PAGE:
I had been thinking for a while about how maybe we should get a dog. It hurts my heart to hear Damien tell me how lonely he is. Plus, Scott liked the idea of having a companion in the home for when Damien is in school and I’m at work. I did tons of reading and research. Our circumstances had changed so it felt like the right time. We had a fenced backyard for once. I was working less hours in the office and Damien was almost out of school for the summer so there would be more time for bonding and training. Damien was older and better able to help out. So Scott and I put in an application with a local animal rescue on the hunt for our new family member. Having dealt with rehoming pets in the past, I was determined to do it right this time. I had learned from all of our past mistakes. We were looking for a friendly, non-puppy, non-senior dog who liked to play, but that didn’t need hours a day of exercise. Oh and he/she must be house-trained.
The rescue recommended a 1 year old male black lab mix named Frank. He came to the rescue from the Williston pound and had been at the foster home for about a month. We all went to meet him and decided that he seemed great and decided to adopt him.
Frank had a lot of amazing qualities. He was friendly. He didn’t ever show one ounce of aggression. He rarely barked. He would very gently take treats from your hand and never tried to take food from you. He didn’t rip up his toys. He could entertain himself. He didn’t lick you/give you kisses. After only a few days of corrections, he stayed off of the couch and didn’t go into the kitchen.
The first week was an expectantly rough adjustment period and I was prepared for that. Frank had diarrhea for the first few days and had a few accidents in the house. It’s common for house-trained dogs to have accidents when adopted. It’s stressful! We spent a lot of time outside due to the bathroom issues and it felt like he peed every 1-1.5 hours, sometimes even twice within a few minutes of each other. We took him to the vet for a check-up and everything came back great. We had a healthy dog!
The second week was significantly better. Frank knew the routine better. He went to his crate at night without being asked. No more accidents in the house. He figured out that ringing the bells would mean we’d let him outside and he only needed to go out every few hours. He showed a lot more personality and showed a lot of signs that he was comfortable. He LOVED to be pet and just be around you.
Now onto the downside…I’ll say first off that Damien did much better with this than I expected. He never complained once about the dog. He was happy to do anything that needed to be done. He wanted to feed him, take him outside, do training with him, etc. It was great to know how dedicated he was. I was really proud of him. But it did feel like there was some jealousy with having to spend so much time dealing with Frank. Damien even started acting like a dog to try to get the same treatment and attention.
And that really was an issue. It was two weeks completely focused on Frank. This probably sounds confusing because I just spoke so highly of him. Well, it’s kind of hard to explain. I spent the most time with him overall so I think we bonded the most. In fact, he did seem to act up when I wasn’t there. Maybe a coincidence? But he just didn’t want to play with anyone. You’d be lucky to get even 5 minutes of play with him a day. We’d be so excited when he was finally active and then he’d just stop after a few minutes. I know that Damien was disappointed even though he didn’t say anything. Frank was also obsessed with the neighbors’ dogs. There are three on one side of the fence and a Great Dane on the other. The three dogs barked a lot and Frank would spend a lot of his time pacing around the fence line wanting to play with them. He also was terrible on a leash and even though we knew that he needed basic obedience training in advance, it was pretty obvious that he would know a command and choose when he wanted to listen. In addition to all of this, we had to have someone in the same area as Frank at all times that he wasn’t outside or in his crate because we couldn’t fully trust him yet. He often HATED being outside by himself so we couldn’t just leave him out there.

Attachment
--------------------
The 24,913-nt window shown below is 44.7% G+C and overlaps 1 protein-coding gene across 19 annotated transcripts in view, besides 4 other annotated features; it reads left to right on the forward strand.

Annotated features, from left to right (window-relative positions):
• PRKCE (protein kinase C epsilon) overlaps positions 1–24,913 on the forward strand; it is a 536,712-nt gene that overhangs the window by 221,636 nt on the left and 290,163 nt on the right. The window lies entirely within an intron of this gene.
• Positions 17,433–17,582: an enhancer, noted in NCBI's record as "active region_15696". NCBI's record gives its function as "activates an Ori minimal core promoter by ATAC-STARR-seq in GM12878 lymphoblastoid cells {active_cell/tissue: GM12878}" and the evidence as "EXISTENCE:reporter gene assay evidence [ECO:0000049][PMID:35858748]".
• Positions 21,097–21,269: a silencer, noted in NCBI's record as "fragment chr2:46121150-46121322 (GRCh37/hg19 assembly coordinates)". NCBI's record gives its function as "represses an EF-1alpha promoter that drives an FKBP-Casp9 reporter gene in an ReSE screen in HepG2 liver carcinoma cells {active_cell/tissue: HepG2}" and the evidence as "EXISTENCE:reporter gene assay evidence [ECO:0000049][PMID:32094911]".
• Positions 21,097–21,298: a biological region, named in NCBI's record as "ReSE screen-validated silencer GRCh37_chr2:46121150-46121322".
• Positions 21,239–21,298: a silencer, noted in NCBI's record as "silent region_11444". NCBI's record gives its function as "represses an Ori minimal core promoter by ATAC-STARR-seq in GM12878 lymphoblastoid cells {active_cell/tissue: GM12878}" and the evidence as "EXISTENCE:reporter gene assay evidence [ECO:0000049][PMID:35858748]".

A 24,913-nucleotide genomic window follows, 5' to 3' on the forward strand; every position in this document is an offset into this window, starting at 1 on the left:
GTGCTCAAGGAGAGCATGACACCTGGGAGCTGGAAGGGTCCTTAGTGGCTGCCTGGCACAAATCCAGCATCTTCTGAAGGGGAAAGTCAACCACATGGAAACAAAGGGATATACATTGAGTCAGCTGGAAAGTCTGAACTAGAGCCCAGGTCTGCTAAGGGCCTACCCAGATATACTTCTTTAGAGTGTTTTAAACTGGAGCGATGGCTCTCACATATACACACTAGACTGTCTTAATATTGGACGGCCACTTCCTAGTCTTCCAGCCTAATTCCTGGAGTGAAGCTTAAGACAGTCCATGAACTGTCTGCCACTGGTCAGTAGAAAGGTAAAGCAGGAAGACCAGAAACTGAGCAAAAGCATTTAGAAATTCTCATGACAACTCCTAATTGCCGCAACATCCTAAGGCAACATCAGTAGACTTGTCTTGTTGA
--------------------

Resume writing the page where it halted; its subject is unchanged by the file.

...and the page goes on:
Scott and I had some very lengthy discussions about Frank because ultimately it became too consuming without any of the benefits/rewards. It was one of the most difficult decisions to make. Do we keep Frank, knowing with continued effort that things will improve? Or do we give him back to the rescue to be adopted by another family? We went into this with the mindset that we were adding a member to the family. We knew it was going to be challenging, ESPECIALLY in the beginning. What we didn’t expect was how miserable we would be. What really tipped it towards rehoming was that even if Frank improved, it still wouldn’t be enough for us. So we made the very sad decision to give Frank back and the rescue was able to get a foster family to take him the same day. And I know we made the right decision because of the gigantic RELIEF that we all felt and the fact that Damien was okay with the decision. He said he felt “happy but sad too.” That was the best way to describe it for all of us.
The reason I wrote all of this out even though I’m a little bit disappointed and ashamed of myself for pushing for this and I’d much rather pretend it didn’t happen…I wanted to remind myself DO NOT GET A DOG! If in a couple of years I think to myself “hey, maybe we’re finally ready for this commitment!” I need to read this post. Sarah, don’t get a dog. You and Scott are not dog people. It’s a bad idea and you will regret it.
And of course, here are some cute pictures and videos of Frank! He was a good dog who will make another family very happy 😀
So that’s another chapter closed and life lesson learned.